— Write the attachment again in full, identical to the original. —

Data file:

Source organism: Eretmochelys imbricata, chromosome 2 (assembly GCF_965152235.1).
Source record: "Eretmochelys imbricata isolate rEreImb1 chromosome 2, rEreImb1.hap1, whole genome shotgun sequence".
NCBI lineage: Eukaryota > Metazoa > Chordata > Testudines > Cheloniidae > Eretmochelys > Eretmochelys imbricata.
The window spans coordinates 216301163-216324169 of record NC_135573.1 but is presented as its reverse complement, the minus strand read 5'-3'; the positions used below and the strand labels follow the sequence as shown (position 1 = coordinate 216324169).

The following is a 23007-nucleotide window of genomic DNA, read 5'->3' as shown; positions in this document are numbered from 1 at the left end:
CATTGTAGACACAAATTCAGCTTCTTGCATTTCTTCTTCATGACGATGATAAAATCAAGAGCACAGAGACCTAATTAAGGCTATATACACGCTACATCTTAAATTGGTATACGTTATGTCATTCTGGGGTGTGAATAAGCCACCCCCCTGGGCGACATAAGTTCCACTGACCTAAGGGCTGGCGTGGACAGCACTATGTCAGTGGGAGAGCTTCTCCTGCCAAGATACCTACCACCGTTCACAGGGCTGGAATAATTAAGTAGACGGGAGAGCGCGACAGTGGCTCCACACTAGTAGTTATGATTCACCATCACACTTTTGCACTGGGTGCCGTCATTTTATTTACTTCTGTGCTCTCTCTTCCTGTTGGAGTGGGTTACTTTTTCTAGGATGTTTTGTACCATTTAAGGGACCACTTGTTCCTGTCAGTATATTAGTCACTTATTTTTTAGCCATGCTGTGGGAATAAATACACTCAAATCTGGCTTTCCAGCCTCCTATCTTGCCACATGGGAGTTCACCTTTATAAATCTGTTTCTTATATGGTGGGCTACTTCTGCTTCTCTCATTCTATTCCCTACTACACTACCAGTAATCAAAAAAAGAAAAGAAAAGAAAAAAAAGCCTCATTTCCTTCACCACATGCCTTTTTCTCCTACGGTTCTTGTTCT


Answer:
Source organism: Eretmochelys imbricata, chromosome 2 (assembly GCF_965152235.1).
Source record: "Eretmochelys imbricata isolate rEreImb1 chromosome 2, rEreImb1.hap1, whole genome shotgun sequence".
NCBI lineage: Eukaryota > Metazoa > Chordata > Testudines > Cheloniidae > Eretmochelys > Eretmochelys imbricata.
The window spans coordinates 216301163-216324169 of record NC_135573.1 but is presented as its reverse complement, the minus strand read 5'-3'; the positions used below and the strand labels follow the sequence as shown (position 1 = coordinate 216324169).

The following is a 23007-nucleotide window of genomic DNA, read 5'->3' as shown; positions in this document are numbered from 1 at the left end:
CATTGTAGACACAAATTCAGCTTCTTGCATTTCTTCTTCATGACGATGATAAAATCAAGAGCACAGAGACCTAATTAAGGCTATATACACGCTACATCTTAAATTGGTATACGTTATGTCATTCTGGGGTGTGAATAAGCCACCCCCCTGGGCGACATAAGTTCCACTGACCTAAGGGCTGGCGTGGACAGCACTATGTCAGTGGGAGAGCTTCTCCTGCCAAGATACCTACCACCGTTCACAGGGCTGGAATAATTAAGTAGACGGGAGAGCGCGACAGTGGCTCCACACTAGTAGTTATGATTCACCATCACACTTTTGCACTGGGTGCCGTCATTTTATTTACTTCTGTGCTCTCTCTTCCTGTTGGAGTGGGTTACTTTTTCTAGGATGTTTTGTACCATTTAAGGGACCACTTGTTCCTGTCAGTATATTAGTCACTTATTTTTTAGCCATGCTGTGGGAATAAATACACTCAAATCTGGCTTTCCAGCCTCCTATCTTGCCACATGGGAGTTCACCTTTATAAATCTGTTTCTTATATGGTGGGCTACTTCTGCTTCTCTCATTCTATTCCCTACTACACTACCAGTAATCAAAAAAAGAAAAGAAAAGAAAAAAAAGCCTCATTTCCTTCACCACATGCCTTTTTCTCCTACGGTTCTTGTTCT